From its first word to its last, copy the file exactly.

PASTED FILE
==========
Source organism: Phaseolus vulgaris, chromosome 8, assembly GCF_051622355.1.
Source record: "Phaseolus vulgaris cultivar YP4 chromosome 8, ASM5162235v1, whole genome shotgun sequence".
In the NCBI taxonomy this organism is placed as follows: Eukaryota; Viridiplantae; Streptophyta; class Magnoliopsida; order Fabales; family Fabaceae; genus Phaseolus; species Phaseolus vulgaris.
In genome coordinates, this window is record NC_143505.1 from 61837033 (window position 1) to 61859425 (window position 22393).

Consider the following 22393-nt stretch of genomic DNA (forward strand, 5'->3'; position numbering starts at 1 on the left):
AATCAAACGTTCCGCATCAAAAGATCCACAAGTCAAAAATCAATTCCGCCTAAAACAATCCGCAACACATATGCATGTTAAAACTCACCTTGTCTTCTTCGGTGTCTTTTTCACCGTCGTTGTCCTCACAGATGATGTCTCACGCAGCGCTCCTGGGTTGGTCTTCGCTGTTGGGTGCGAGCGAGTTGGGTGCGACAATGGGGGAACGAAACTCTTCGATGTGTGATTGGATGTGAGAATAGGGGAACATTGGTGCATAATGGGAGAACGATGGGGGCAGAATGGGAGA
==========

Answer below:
Source organism: Phaseolus vulgaris, chromosome 8, assembly GCF_051622355.1.
Source record: "Phaseolus vulgaris cultivar YP4 chromosome 8, ASM5162235v1, whole genome shotgun sequence".
In the NCBI taxonomy this organism is placed as follows: Eukaryota; Viridiplantae; Streptophyta; class Magnoliopsida; order Fabales; family Fabaceae; genus Phaseolus; species Phaseolus vulgaris.
In genome coordinates, this window is record NC_143505.1 from 61837033 (window position 1) to 61859425 (window position 22393).

Consider the following 22393-nt stretch of genomic DNA (forward strand, 5'->3'; position numbering starts at 1 on the left):
AATCAAACGTTCCGCATCAAAAGATCCACAAGTCAAAAATCAATTCCGCCTAAAACAATCCGCAACACATATGCATGTTAAAACTCACCTTGTCTTCTTCGGTGTCTTTTTCACCGTCGTTGTCCTCACAGATGATGTCTCACGCAGCGCTCCTGGGTTGGTCTTCGCTGTTGGGTGCGAGCGAGTTGGGTGCGACAATGGGGGAACGAAACTCTTCGATGTGTGATTGGATGTGAGAATAGGGGAACATTGGTGCATAATGGGAGAACGATGGGGGCAGAATGGGAGA